Seed Savers’ John Torgrimson Speaks in Madison Oct. 10
As seed companies consolidate and American agriculture moves toward fewer and fewer crops, the importance of preserving genetic diversity – and keeping that diversity in the hands of farmers and gardeners – has become increasingly important.
Join us for a presentation by John Torgrimson, executive director of Seed Savers Exchange. His talk, “Preserving Genetic Diversity and Cultural History in Our Food Supply,” starts at 6:30 p.m. Wednesday, Oct. 10 at the Goodman Community Center, 149 Waubesa St., Madison. The event is free and open to the general public.
“Crop, variety, and ecological diversity are at the heart of Community Supported Agriculture,” said Kiera Mulvey, FairShare’s executive director. “Preserving this diversity helps farmers and members ensure delicious, varied and reliable harvests in difficult seasons and contributes to our larger mission of nourishing not only ourselves, but also our greater community and environment.”
The mission of Seed Savers Exchange is to conserve and promote America’s culturally diverse but endangered food crop heritage for future generations by collecting, growing, and sharing heirloom seeds and plants.
Torgrimson will discuss how the seed exchange works and how this allows gardeners to become backyard preservationists and advocates for a diverse food supply. In addition to preserving diversity, seed savers and seed exchanges also conserve agricultural history. The stories and knowledge passed down with each seed can be as important as genetic diversity itself.
Torgrimson has served as executive director of Seed Savers since July 2010. (He previously served as the organization’s editor and media coordinator.) He has considerable experience managing nonprofit organizations, including serving as executive director of Oxfam Hong Kong, an international development and relief organization in Southeast Asia. He is a former Peace Corps volunteer, and worked in community development along with his wife Patricia in Guadalcanal, Solomon Islands. The couple live on a certified organic hobby farm in Minnesota.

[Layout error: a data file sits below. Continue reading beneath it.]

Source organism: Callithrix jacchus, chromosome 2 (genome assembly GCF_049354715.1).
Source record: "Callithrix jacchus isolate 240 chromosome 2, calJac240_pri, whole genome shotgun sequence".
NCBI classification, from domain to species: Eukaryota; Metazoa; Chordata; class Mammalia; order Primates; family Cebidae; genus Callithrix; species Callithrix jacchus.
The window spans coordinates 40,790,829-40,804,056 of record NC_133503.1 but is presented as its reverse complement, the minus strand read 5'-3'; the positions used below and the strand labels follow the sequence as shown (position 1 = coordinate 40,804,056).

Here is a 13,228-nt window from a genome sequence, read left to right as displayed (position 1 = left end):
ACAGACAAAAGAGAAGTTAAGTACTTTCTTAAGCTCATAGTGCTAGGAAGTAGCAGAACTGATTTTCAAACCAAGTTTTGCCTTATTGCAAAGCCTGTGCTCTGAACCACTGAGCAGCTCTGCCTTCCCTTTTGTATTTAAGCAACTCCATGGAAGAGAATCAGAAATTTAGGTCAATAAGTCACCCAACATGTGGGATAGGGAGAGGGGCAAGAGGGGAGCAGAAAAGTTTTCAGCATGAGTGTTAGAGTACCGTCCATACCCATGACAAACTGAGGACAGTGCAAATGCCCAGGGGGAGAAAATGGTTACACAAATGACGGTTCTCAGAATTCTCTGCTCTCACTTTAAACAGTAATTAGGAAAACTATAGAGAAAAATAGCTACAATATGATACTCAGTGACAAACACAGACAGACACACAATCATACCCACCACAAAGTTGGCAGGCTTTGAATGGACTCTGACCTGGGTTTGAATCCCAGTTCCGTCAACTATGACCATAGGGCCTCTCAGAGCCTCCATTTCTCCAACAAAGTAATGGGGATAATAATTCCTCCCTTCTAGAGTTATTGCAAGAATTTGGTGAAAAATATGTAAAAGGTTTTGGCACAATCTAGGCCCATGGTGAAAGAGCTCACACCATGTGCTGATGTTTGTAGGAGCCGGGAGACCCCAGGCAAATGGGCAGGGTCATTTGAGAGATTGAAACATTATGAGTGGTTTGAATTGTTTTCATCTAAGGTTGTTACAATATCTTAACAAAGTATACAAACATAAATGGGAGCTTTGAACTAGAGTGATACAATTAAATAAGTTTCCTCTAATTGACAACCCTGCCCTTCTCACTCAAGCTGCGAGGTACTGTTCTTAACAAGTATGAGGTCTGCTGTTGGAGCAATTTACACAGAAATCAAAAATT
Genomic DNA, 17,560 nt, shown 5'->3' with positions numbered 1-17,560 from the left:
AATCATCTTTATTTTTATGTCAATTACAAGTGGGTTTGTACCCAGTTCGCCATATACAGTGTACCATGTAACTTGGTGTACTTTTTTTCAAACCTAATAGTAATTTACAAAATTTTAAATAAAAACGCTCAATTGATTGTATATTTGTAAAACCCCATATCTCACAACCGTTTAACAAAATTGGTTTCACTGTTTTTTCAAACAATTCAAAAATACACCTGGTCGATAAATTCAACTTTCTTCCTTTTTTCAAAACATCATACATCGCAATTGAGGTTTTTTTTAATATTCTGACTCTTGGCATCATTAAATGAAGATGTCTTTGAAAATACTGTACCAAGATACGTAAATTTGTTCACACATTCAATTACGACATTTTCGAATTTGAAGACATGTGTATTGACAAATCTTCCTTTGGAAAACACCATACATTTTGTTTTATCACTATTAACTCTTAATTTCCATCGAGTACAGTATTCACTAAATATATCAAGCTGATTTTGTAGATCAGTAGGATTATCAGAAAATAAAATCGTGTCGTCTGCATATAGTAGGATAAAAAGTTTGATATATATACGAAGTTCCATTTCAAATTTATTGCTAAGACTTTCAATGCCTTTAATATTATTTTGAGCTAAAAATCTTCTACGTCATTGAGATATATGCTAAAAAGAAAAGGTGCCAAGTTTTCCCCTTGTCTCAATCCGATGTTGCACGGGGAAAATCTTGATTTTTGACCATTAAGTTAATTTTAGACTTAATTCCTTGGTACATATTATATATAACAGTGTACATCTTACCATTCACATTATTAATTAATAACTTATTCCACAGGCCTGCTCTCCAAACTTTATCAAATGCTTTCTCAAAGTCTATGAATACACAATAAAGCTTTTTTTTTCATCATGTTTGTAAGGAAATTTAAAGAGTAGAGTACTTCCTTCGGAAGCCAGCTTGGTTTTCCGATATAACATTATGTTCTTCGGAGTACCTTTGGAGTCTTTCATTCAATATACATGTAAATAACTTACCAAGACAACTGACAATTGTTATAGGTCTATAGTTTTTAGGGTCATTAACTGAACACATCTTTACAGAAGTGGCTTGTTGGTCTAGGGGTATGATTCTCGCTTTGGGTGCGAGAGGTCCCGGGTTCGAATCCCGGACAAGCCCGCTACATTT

This is the third presentation in FairShare’s four-part Year of CSA Speaker Series celebrating the 20th anniversary of the coalition (formerly Madison Area CSA Coalition, or MACSAC). The series welcomes good food movement leaders to Madison to inspire and expound on the health, community, environmental, and economic aspects of community supported agriculture and the local food movement.
The speaker series concludes with Ken Meter of the Crossroads Center presenting “Local Food as a Strategy for Economic Recovery” at 6:30 p.m. Wednesday, Nov. 14 in room 270 of UW Madison’s Soil Building, 1525 Observatory Dr.
Center for Integrated Agricultural Systems
Community Promotional Sponsors:
- Community Groundworks
- REAP Food Group
- Sustain Dane
- UW Extension – Dane County
- Wisconsin Foodie
University Promotional Sponsors:
- College of Agriculture and Life Sciences
- F.H. King Students for Sustainable Agriculture
- Nelson Institute for Environmental Studies
- Slow Food UW
- Urban & Regional Planning
For more information, please contact FairShare CSA Coalition at firstname.lastname@example.org or call (608) 226-0300.